I had the privilege of owning a few outfits appropriate to the culture, ones that Lynn had brought me back from India in 2010??, and had changed in Istanbul in order to arrive "ready" in Dhaka :). It is quite an experience being a white woman in this very different, male dominated culture. Even with my scarf, I feel exposed to the leering and jeering of local males. The streets are male dominated, with many of the local woman typically staying indoors. The men hang around the streets, literally FILL the streets, and who knows what on earth they are doing?!?!? :) They are bold with their looks and I sometimes, already, have had to force myself to stay calm and hold my head up. In their culture, it is less likely for a woman to look another man in the eye, for example, in passing on the street, but as a white woman, there is an automatic "rise in status", that seems to allow my independence to some degree, but also leaves me feeling vulnerable to the "power" that these men project... (Hmmmm... Too much info for a blog?!?!?!?)

As we've already spent hours maneuvering in and around the local streets, I have marveled at Jon's bravery and skill. It requires a particular set of strengths to adequately secure a driver for either a rickshaw or CNG (Compressed Natural Gas), and Jon seems to THRIVE in the bargaining and negotiating with these opportunistic locals. :) The drivers automatically see white people as an opportunity for exploitation and are quite determined to take advantage. Jon, however, is EQUALLY or MORE SO determined not to allow for such advantage to be taken :) which in turn secures his respect and allows him to offer generosity by keeping the upper hand... It is amazing to watch him move so naturally through situations that would have me flustered in an instant.

During these times, though, or when we are walking, we are often met with persistent beggars who  follow and try and take hold of our arms... One woman followed me for quite some time with a baby in her arms (which I guess is sometimes a "ploy") and it near broke my heart. Other groups of children, dirty and no shoes, quickly move in and around you, trying to gain advantage, block your way, force you to stop and give them something... Even though they are children, it is like sport. It's hard to tell where the real need is, because everyone is so opportunistic and competitive with each other... A group of young boys followed us for a while, but it was more like a gang culture than one of shared need?? They poked at Holly and I inappropriately and laughed, jeered, and even hung on to the backs of our rickshaws as we pulled away...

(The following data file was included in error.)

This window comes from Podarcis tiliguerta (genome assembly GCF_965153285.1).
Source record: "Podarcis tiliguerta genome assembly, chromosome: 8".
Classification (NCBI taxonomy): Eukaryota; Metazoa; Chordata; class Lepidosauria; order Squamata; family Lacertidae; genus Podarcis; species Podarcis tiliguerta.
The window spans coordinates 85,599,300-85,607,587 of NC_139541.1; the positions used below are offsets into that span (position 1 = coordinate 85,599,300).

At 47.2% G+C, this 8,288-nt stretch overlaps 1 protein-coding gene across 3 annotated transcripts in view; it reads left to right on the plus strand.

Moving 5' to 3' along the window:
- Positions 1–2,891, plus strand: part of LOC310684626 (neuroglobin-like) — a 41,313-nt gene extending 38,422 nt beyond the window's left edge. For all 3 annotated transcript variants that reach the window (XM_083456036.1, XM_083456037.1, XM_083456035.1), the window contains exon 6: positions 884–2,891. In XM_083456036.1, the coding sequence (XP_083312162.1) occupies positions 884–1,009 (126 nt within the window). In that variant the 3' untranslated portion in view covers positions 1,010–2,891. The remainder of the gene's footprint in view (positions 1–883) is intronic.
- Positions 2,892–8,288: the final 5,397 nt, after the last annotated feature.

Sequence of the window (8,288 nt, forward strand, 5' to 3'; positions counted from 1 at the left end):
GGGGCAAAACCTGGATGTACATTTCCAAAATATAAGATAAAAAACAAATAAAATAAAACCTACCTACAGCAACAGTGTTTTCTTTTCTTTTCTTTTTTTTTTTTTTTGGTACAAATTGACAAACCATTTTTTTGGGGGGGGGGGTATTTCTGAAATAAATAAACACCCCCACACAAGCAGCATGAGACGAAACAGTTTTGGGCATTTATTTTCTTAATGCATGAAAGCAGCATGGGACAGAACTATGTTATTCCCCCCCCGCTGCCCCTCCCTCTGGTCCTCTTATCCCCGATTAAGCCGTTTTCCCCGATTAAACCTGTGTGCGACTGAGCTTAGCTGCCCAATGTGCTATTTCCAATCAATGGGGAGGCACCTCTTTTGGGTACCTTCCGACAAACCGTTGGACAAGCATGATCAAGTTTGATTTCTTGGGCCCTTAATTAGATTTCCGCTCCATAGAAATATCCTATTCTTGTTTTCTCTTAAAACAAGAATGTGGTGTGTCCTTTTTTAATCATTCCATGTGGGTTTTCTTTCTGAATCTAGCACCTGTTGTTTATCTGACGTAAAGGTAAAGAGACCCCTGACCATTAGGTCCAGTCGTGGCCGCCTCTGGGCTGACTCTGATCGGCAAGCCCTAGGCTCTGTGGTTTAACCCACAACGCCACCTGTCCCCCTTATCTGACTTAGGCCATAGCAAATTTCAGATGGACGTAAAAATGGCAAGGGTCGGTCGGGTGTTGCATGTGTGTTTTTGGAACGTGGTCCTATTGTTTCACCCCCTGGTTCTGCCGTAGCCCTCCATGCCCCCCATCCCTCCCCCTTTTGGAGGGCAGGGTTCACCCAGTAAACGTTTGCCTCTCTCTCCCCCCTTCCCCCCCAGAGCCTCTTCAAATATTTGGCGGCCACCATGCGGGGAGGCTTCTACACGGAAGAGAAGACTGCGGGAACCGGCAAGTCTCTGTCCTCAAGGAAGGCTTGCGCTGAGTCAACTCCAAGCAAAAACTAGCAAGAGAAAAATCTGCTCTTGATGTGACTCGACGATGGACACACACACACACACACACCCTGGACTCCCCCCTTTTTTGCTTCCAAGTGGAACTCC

This being only the beginning of my experience thus far, on this amazing trip to Bangladesh, leaves me fascinated and hopeful for all I will gain and experience in the days ahead. I am excited to arrive in the southern part of the country, experience the hill tribal country, and see the more rural culture up close and personal. (This noisy city is already wearing on me!) I so value being alongside my cousin, being a support to her in her work here, and I cherish the moments we've already had of sharing together.

In the days/weeks ahead, I plan to immerse myself in one of the most fascinating cultures I have always wanted to get to know... the culture lived in and experienced by Muslim women. It stimulates my passion and engages my intellect as one of the most complex of cultures/circumstances in which to live, to know God, to honor both God and men, and to find freedom... It is for freedom that Christ has set us free.

As I sit here, in my room in the guest house in Dhaka, writing at this desk that looks out over a veranda with artistic screening and growing vines (albeit dry!), I am confident that my memories of this place will be predominately "heard" and not felt, as the noises continue to rise from the streets with overwhelming fortitude... WOW, it's LOUD!!!!! :)

Sunday, February 2, 2014

Redeeming the soul.

The Lord redeems the soul of his servants. Psalm 34:22a